I often receive inspiration for these blog posts from questions I am asked. Last week, someone asked my advice on a publisher who contacted him about re-publishing a book. I had never heard of the publisher, but there are many small publishers I’ve never heard of because in the past few years new ones have been popping up all over.
As an author, your first thought when a publisher contacts you is usually one of elation, perhaps even to the point of ecstasy. After all, someone wants to publish YOUR book! Your dream is about to be fulfilled!
Let’s take a step back and think about this. If you did not submit your book to that publisher, how did they hear about you? Publishers only contact you in one of two instances. Either you actually submitted your work to them, or (much less likely), you are an indie author who self-published and your book has become a big enough seller that a big publisher sees dollar signs and wants a share of your profits (think Fifty Shades of Grey or The Martian, both of which began as self-pubbed books). That latter case raises a big issue in my mind. If your book is doing so well, why would you want to hand over 50% to 75% of your profits to someone else? If you’re already successful, there is not much a publisher can offer you, aside from taking control of your book away from you.
So, why would a publisher you’ve never heard of approach you? I can think of only two reasons: (1) It’s a foreign publisher and they think your book will do well in their markets (rare, but this has happened to some authors)—and this might be good because it could open up a new outlet for you; (2) It’s a publishing company (meaning Vanity Press or similar, not a traditional publisher) looking to sell you their services. Who knows how they got your name, but somehow they did. (Think all of those insurance and credit card solicitations and junk email you get.)
And this latter case (2) is precisely what happened to the author in question. How do I know this company is a Vanity Press, as opposed to a traditional publisher? All you need to do is look at the home page of the publisher’s website (www.okir-publishing.com) to spot the clues. The biggest one is in the upper right corner: SERVICES.
Traditional publishers do not offer “services.” They publish your book at their expense; they handle the marketing; and, most of all, THEY PAY YOU, never the reverse. And if that one word (services) wasn’t enough, in big letters on home page of their site you’ll find these words: “Start your self-publishing journey with us and allow us to be a hassle-free guide for you to wade through every stage of publishing your book.”
The key phrase here is “self-publishing journey.” Oops. If they are a true traditional publisher, then they, not you, are doing the publishing. Yet they say “self-publishing.” And I promise they’re not doing it for free. Click on that “services” link. What you see next looks pretty good, doesn’t it? Getting your book to Hollywood agents, for example? If you believe that’s going to happen (or that any Hollywood agent won’t simply brush it off), then let me sell you some prime Florida swamp land where you can retire to with all the millions you are going to make off your book by letting them help you publish it.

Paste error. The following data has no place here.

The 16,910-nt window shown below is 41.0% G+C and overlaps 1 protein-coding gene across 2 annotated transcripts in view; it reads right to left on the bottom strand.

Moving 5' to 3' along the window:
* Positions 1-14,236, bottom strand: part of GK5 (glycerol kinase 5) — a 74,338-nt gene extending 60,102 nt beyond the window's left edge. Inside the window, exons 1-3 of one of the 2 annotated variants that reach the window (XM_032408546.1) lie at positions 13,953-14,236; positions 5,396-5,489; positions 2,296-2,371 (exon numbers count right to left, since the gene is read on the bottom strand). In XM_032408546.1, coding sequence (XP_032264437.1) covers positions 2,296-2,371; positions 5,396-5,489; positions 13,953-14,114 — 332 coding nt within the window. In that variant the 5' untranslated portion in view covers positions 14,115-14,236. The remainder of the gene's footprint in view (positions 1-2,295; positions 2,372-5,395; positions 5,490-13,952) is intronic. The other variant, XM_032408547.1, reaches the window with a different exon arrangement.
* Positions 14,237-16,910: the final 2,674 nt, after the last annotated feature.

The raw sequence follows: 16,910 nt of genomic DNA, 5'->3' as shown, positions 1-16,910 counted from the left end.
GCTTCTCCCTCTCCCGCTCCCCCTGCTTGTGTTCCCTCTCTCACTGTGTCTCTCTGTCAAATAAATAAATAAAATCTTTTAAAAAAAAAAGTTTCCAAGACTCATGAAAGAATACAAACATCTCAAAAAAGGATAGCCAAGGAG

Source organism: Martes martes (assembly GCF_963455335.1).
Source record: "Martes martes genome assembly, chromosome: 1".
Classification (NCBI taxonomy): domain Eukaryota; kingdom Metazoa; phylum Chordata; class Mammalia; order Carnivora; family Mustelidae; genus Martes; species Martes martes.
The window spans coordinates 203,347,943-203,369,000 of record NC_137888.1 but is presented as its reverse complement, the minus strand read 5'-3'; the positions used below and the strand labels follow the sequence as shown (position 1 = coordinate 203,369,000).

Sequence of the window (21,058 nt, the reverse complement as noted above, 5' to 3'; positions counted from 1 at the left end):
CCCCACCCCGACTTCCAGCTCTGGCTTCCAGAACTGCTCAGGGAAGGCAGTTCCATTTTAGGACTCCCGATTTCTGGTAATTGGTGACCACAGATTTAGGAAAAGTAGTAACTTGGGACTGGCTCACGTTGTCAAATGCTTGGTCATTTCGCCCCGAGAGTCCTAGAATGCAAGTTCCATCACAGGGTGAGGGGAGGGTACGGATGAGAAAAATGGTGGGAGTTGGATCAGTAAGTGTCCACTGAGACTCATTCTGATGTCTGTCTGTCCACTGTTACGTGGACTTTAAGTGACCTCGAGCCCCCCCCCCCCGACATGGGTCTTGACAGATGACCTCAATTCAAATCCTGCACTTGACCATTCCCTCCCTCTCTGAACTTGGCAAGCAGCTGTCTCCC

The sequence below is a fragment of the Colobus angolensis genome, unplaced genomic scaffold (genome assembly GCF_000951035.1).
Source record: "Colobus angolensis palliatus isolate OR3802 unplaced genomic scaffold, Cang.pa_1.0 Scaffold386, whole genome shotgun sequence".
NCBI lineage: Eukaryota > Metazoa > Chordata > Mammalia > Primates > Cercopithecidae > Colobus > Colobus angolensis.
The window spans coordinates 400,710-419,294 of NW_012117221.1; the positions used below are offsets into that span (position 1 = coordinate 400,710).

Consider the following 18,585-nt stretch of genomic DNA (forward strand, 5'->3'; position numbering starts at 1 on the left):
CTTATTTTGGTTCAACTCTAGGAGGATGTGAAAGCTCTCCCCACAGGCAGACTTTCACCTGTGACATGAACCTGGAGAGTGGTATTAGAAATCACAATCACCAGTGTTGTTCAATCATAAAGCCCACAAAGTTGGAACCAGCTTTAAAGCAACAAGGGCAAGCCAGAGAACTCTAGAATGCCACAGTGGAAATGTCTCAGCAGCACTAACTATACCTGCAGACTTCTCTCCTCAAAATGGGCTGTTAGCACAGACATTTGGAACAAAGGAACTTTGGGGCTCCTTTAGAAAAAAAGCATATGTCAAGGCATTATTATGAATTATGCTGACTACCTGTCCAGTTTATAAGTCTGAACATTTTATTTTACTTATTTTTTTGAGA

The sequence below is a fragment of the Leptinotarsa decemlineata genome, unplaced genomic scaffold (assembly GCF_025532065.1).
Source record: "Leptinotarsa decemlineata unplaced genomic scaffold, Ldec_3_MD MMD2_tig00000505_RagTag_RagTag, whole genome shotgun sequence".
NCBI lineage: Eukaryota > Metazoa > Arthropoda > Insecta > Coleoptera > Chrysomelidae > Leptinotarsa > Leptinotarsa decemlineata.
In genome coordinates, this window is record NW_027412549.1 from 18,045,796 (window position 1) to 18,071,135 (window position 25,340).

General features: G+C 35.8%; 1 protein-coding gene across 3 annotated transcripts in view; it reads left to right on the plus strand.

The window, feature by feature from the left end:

I’m not singling out Okir Publishing, nor am I suggesting that their business a scam. They are a seller of services trying to lure you into buying their services in the hope that, as a naive new author, you don’t understand how traditional publishers operate, that you never pay them for publishing. Pay-to-publish companies make it sound promising and plant the suggestion that, by going with them, you will make money as a published author. But they offer no guarantees, and if they bother to mention that fact, it’s in the fine print you likely won’t see.
On the flip side, there is nothing inherently wrong with reputable pay-to-publish services, ones that do provide quality services at fair prices. But you have to do your research to find them and, frankly, I’m skeptical of those services that claim to provide everything under one roof because it means they either have to employ individuals with those skills, or else they have to hire out those skills. This means the company is a middle man and needs their cut. If you deal directly with an editor or cover designer, not through an intermediary, you’ll probably pay less.
That said, there are places (like Reedsy) that serve as clearing houses for professionals and put you in contact with those professionals. And that’s how it should be.
If you’re going to self-publish, then you need to be in control and understand what’s going on every step along the way. Otherwise, you risk being taken advantage of and will learn the hard way.
Sadly, too many authors with traditional publishers have gotten burned in the past because they believed that agents and publishers had the their best interests at heart. Some did, and maybe some still do, but you can’t assume it, especially not today.
The only way to avoid heartache is to be informed and involved in the entire publishing process. If someone is offering to publish your book and offering all kinds of services that you have to pay for, run away as fast as you can and get advice from someone you trust.
It constantly boggles my mind that, with all the information and good advice readily available on the Internet, many authors get burned because they don’t bother checking or asking. This is why business for Vanity Presses and publishing services is booming.
But I’m very glad that the writer whose query prompted this blog post did ask. I hope I saved another soul.